Village of Lowell seeks levy increase

MICHAEL KELLY The Marietta Times
James Booth walks near dusk on Tuesday in front of his house on Fourth Street in Lowell, across the street from the elementary school. A former village council member, Booth says he probably will vote in favor of the increased mill levy coming up on the Nov. 7 ballot but expressed frustration at the increasing neglect the state has shown in supporting the finances of small communities like his.

MICHAEL KELLY The Marietta Times James Booth walks near dusk on Tuesday in front of his house on Fourth Street in Lowell, across the street from the elementary school. A former village council member, Booth says he probably will vote in favor of the increased mill levy coming up on the Nov. 7 ballot but expressed frustration at the increasing neglect the state has shown in supporting the finances of small communities like his.

LOWELL –Voters in the village of Lowell, home to about 542 people in 245 households, are being asked by local leaders to approve a 3.75-mill levy on Nov. 7.

The slogan for the levy campaign is, “Let’s keep the streetlights on and help support the general fund.” Mayor Steve Weber said most of the money raised if the levy passes will be put toward paying the bill for the village’s 70 streetlights, which cost between $11,000 and $13,000 a year to operate.

“It basically takes care of the streetlights, to keep those burning, and without this we don’t keep going,” he said.

Lowell taxpayers now pay a 2-mill levy, but that expires next year, so the new levy would replace that source of income for the village with a higher rate.

For a home worth $80,000, which is the average in Lowell, and assessed for taxes at $21,000, the new levy would cost the owner about $78 a year. The current levy costs about $42.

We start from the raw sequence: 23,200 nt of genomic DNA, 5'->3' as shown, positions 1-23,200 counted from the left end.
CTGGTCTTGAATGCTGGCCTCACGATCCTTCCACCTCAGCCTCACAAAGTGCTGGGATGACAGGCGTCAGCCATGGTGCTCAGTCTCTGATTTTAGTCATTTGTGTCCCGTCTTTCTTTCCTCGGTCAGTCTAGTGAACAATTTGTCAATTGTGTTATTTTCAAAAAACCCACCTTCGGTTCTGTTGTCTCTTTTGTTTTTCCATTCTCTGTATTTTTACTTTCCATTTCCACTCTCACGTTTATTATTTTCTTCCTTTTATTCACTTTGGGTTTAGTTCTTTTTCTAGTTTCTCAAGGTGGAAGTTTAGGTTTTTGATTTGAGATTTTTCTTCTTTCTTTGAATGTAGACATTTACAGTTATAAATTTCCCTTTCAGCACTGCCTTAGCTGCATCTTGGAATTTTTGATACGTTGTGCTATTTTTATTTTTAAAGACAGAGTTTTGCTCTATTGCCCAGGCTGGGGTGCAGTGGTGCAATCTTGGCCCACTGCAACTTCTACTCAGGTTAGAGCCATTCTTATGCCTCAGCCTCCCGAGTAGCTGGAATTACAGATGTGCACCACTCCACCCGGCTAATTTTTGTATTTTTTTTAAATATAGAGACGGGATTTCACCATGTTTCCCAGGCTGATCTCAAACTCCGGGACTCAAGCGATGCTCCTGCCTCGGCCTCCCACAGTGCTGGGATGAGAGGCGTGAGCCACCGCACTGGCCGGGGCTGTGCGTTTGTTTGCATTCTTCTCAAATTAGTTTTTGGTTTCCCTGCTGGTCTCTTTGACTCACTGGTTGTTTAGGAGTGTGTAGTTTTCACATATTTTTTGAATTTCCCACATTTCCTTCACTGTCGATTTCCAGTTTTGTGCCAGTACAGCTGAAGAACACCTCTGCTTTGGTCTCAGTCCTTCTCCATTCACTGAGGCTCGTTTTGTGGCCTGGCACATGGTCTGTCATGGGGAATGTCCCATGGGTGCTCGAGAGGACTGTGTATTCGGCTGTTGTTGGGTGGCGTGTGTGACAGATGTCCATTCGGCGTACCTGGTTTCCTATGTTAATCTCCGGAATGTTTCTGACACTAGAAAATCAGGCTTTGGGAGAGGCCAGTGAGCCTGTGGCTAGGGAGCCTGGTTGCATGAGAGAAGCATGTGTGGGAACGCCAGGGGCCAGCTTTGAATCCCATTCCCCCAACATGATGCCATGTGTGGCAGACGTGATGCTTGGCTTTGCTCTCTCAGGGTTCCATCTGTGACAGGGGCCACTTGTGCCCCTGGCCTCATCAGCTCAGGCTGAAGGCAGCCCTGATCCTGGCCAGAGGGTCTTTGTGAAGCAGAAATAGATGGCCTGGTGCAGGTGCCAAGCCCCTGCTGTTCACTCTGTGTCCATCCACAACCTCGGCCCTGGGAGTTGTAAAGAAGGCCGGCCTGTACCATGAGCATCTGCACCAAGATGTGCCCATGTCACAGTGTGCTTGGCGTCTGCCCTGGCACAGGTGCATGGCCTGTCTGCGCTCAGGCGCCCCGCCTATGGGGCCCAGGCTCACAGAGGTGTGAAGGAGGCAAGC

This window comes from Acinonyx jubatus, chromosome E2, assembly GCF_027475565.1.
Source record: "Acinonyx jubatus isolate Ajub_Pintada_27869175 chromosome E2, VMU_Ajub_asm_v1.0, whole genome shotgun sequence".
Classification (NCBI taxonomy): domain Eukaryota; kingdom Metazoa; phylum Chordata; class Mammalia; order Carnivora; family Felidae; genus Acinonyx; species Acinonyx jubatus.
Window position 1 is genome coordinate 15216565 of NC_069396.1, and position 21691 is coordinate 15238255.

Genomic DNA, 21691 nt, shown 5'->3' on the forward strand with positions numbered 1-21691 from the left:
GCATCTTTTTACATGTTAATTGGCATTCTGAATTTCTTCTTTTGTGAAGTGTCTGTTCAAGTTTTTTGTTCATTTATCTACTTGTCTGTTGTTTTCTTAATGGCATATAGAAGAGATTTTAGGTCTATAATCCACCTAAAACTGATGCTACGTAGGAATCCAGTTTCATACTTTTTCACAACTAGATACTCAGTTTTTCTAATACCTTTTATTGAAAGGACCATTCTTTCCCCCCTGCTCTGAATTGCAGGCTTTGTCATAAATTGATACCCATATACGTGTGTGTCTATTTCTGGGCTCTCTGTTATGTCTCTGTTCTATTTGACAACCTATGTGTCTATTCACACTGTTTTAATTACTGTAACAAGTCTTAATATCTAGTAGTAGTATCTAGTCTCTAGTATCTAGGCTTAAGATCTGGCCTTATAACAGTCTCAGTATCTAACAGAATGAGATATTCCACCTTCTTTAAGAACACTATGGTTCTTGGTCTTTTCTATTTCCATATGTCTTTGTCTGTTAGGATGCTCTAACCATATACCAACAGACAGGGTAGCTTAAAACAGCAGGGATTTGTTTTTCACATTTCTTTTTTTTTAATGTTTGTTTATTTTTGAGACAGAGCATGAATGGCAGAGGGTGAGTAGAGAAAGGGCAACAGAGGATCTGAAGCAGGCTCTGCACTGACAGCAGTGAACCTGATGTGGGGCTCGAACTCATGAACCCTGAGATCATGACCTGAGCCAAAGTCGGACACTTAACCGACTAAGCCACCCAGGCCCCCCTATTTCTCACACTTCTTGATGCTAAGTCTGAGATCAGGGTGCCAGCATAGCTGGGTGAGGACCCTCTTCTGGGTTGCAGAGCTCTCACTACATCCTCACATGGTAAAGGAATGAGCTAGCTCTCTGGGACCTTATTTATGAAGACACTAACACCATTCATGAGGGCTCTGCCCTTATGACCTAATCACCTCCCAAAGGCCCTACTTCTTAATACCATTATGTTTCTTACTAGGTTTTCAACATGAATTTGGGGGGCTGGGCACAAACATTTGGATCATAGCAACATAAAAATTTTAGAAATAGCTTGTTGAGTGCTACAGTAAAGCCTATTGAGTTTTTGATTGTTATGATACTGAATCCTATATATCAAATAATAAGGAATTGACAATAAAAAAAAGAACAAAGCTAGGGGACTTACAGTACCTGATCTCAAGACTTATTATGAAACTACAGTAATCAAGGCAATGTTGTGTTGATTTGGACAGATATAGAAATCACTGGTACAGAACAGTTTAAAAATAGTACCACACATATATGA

“The extra millage is minimal,” Weber said. “Costs keep going up, and we have to find the funding somewhere.”

Promotional material for the levy says it will raise about $21,854 per year. Weber said the remainder after paying for lights will go to the general fund. Some of the costs to the general fund include the part-time Lowell Police Department, health services, parks and leisure activities, transportation and general government. The water and sewer operations and the village swimming pool are paid for through enterprise funds.

Also on the Nov. 7 ballot are two positions on the village council, but no candidates filed petitions to run.

“We’ll just reappoint people, if we can find them,” Weber said. “It’s getting harder as time goes along.”

James Booth, a former council member who owns four houses in Lowell and runs a trucking company, said he will reluctantly vote in favor of the levy but feels small communities like Lowell are getting a raw deal from the state government.

“The state keeps cutting back while they’ve got this huge surplus in Columbus,” he said, standing in front of his house Tuesday night. “Schools are being cut. Meanwhile, local taxpayers here have to pay more to keep the lights on.”

David Hanes, walking into a public meeting of the water board at the town hall next to the fire station on Walnut Street, said he doesn’t feel like he has enough details on the levy yet to make an informed decision.

“The sense I get is that there’s not a lot of information out,” he said.

Down the street, Lisa Huck was tending her lawn as the daylight began to fade.

“I used to be the village clerk, and I don’t know how we’ve survived this long,” she said. “You can only go so long on a shoestring.”

At a glance

¯Lowell tax levy proposal

¯On the ballot: Nov. 7

¯Purpose: Defray cost of street lighting, contribute to the general fund

¯Proposed levy: 3.75 mills

¯Projected revenue: $21,000 per year for five years

¯Cost to owner of an $80,000 house with a tax assessment of $21,000: $78 per year.

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